For people who observe Lent, one way or another, that can function as a 40-day temporal landmark. A beaut, because you get your fresh start on Ash Wednesday, the first day of Lent, and you can wrap it up on Good Friday, the end day.
The bottom line is no matter what your spiritual tradition, if it includes temporal landmarks, you can use them to help with planning new beginnings for any kind of project you want to jump start.
And What Are You Doing For Lent This Year, Gail?
Turns out, I've done this kind of thing before. In 2016, I read some nonfiction during Lent. This year, I'm reading poetry.
I'm not reading random poetry but Ruth Stone's The Essential Ruth Stone, edited by Bianca Stone. I will spare you the details about why I asked for this book for Christmas. Instead, I will say that while I periodically make an attempt at reading poetry, it's not something I naturally gravitate towards. So, though I'd had this book since Christmas, I hadn't touched it.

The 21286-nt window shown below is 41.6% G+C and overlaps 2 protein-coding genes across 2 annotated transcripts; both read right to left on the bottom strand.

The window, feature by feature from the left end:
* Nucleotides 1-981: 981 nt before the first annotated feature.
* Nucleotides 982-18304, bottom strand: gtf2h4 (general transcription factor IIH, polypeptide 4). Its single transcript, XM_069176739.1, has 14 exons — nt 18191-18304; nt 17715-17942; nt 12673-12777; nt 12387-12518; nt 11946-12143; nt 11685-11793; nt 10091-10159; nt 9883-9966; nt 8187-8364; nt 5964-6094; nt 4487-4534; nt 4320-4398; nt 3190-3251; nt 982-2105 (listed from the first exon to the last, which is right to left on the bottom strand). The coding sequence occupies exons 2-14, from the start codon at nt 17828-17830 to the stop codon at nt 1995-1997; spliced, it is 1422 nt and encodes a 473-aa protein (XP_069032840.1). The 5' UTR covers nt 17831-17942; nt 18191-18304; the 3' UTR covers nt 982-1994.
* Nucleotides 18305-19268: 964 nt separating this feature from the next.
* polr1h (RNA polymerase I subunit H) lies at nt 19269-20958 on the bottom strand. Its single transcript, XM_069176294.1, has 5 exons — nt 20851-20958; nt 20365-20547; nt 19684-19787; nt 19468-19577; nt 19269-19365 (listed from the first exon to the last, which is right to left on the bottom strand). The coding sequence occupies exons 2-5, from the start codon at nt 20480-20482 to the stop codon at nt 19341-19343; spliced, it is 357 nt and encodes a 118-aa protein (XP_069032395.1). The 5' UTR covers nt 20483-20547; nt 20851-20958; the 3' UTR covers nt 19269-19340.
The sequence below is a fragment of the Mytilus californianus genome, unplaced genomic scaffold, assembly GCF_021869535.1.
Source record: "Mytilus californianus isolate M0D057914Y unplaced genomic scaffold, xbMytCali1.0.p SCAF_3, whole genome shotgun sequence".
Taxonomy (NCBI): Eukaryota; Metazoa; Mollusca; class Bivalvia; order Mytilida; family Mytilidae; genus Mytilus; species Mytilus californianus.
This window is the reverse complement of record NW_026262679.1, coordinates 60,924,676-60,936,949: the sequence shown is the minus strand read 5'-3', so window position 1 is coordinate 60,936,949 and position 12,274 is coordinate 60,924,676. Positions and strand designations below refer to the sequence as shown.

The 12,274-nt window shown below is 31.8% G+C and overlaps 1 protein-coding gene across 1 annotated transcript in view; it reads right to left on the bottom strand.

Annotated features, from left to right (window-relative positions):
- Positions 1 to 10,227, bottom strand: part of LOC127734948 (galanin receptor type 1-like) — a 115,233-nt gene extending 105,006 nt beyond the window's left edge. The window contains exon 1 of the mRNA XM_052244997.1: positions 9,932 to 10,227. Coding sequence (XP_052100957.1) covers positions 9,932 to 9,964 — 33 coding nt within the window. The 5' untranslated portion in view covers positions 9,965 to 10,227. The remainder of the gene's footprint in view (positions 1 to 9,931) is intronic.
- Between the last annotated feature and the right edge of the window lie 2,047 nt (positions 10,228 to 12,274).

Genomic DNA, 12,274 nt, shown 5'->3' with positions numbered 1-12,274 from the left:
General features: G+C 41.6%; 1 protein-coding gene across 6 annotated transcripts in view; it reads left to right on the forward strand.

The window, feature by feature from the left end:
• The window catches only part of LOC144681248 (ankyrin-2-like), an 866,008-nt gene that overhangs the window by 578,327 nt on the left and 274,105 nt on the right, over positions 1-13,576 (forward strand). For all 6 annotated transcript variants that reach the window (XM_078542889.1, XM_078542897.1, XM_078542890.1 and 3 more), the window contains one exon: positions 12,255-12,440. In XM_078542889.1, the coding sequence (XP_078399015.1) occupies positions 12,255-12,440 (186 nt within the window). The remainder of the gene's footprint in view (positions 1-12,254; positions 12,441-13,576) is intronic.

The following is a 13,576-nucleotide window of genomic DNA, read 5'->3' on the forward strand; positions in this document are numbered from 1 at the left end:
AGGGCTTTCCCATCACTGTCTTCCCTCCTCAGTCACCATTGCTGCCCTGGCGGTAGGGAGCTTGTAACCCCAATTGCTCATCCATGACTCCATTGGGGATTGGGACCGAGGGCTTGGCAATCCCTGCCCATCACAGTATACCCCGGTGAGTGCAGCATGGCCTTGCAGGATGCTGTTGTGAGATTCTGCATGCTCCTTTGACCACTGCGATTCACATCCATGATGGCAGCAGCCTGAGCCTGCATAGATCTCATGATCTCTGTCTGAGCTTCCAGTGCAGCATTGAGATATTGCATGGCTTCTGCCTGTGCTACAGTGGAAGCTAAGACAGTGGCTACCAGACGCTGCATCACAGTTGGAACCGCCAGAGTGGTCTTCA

For Lent, then, I am reading a poem a day from The Essential Ruth Stone. But reading is not enough. I'm studying these things and keeping a record of my thoughts. I'm interacting with this book for Lent. Maybe...interacting with Ruth Stone?
This book looks to have far more than 40 poems, so I don't know what will happen when Easter arrives, and I haven't finished. But I have a Lenten experience going until then.